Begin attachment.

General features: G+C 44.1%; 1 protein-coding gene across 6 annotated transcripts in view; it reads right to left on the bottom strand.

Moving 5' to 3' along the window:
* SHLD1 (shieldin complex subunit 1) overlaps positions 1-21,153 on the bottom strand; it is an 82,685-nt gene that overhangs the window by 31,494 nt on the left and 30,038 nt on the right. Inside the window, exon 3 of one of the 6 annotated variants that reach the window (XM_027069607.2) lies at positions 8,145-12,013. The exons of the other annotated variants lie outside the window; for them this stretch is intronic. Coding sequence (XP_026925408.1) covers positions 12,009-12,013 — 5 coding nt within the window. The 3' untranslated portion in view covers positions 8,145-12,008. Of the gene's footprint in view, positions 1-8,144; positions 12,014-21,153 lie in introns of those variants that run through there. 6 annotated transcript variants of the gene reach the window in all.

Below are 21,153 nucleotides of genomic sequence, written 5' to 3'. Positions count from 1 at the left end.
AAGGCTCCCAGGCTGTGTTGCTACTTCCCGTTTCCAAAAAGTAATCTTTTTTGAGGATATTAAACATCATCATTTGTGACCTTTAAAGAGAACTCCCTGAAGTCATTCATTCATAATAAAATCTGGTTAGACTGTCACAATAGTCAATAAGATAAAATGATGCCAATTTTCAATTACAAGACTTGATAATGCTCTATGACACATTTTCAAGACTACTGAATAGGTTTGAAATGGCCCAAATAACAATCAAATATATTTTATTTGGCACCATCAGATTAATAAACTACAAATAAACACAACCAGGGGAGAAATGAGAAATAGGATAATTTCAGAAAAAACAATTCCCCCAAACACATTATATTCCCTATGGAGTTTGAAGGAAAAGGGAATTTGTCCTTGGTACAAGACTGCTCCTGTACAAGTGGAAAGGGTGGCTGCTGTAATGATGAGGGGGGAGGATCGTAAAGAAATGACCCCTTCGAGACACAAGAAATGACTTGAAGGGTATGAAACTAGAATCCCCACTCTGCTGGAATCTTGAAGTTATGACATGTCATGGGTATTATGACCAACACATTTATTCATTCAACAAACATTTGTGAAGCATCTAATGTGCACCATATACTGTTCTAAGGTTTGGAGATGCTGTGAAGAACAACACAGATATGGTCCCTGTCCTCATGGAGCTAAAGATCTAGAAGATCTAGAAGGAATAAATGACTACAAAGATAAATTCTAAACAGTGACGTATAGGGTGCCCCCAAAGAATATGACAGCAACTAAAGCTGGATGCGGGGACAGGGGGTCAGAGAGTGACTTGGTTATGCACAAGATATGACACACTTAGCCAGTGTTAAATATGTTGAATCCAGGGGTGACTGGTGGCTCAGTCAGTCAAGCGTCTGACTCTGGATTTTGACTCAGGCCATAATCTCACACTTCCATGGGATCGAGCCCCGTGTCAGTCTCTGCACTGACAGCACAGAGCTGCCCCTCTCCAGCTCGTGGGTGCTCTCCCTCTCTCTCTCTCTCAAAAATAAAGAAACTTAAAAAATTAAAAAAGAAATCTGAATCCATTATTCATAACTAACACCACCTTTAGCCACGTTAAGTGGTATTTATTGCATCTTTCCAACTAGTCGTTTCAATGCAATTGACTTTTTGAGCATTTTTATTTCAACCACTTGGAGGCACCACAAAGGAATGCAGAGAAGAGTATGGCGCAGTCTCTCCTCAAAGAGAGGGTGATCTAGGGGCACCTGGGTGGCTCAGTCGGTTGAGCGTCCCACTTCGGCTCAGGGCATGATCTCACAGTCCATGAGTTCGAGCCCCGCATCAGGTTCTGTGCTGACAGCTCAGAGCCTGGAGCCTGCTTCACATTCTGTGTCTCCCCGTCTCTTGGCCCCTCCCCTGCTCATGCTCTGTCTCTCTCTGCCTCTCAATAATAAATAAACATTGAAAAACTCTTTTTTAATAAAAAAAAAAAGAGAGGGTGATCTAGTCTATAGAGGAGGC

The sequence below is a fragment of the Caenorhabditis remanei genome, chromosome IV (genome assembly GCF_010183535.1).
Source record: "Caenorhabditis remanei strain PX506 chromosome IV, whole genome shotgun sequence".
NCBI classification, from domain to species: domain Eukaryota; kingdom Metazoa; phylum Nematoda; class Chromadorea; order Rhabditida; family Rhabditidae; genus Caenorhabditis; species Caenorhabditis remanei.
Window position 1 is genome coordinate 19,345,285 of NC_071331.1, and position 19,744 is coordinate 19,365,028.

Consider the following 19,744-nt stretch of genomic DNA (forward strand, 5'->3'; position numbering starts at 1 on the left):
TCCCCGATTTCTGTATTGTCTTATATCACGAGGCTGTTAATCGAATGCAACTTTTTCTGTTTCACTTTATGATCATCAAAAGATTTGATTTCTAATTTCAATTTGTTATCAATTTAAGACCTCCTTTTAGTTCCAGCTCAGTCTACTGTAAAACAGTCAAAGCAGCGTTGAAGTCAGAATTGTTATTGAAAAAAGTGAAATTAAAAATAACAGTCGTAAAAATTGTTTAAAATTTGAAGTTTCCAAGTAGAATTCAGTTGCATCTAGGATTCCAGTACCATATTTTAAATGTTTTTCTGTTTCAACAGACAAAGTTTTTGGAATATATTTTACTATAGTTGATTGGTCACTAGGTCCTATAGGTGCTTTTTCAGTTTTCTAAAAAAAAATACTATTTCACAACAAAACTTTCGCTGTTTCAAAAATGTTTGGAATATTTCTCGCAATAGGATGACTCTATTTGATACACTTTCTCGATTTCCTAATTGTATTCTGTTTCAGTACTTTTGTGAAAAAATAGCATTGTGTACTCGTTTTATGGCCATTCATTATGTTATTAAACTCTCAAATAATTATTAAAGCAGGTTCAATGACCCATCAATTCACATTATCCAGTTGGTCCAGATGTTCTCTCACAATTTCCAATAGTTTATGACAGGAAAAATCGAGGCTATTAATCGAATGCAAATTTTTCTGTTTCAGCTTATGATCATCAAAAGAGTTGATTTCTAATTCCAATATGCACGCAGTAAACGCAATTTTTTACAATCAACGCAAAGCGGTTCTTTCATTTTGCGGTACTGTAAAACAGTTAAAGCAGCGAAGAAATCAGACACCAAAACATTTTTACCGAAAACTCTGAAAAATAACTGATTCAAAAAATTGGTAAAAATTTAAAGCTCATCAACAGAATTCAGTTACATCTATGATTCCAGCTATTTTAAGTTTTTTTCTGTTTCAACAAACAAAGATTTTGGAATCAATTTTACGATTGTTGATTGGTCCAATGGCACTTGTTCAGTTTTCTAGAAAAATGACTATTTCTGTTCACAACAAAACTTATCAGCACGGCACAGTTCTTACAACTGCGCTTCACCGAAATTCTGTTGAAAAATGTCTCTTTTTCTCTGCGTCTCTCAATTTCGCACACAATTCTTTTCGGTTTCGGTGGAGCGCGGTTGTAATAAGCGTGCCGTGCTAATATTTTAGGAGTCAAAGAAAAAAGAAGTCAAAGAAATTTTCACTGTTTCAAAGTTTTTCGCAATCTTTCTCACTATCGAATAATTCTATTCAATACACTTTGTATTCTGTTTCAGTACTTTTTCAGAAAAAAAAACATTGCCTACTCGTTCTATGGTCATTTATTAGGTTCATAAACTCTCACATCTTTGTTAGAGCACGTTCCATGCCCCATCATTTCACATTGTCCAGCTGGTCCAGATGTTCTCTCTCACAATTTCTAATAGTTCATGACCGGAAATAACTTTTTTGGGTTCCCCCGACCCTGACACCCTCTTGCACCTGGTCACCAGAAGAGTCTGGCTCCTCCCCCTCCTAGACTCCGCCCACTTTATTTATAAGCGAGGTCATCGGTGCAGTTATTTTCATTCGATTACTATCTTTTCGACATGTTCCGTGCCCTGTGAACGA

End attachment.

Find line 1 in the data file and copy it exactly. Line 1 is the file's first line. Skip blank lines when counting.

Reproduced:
General features: G+C 44.1%; 1 protein-coding gene across 6 annotated transcripts in view; it reads right to left on the bottom strand.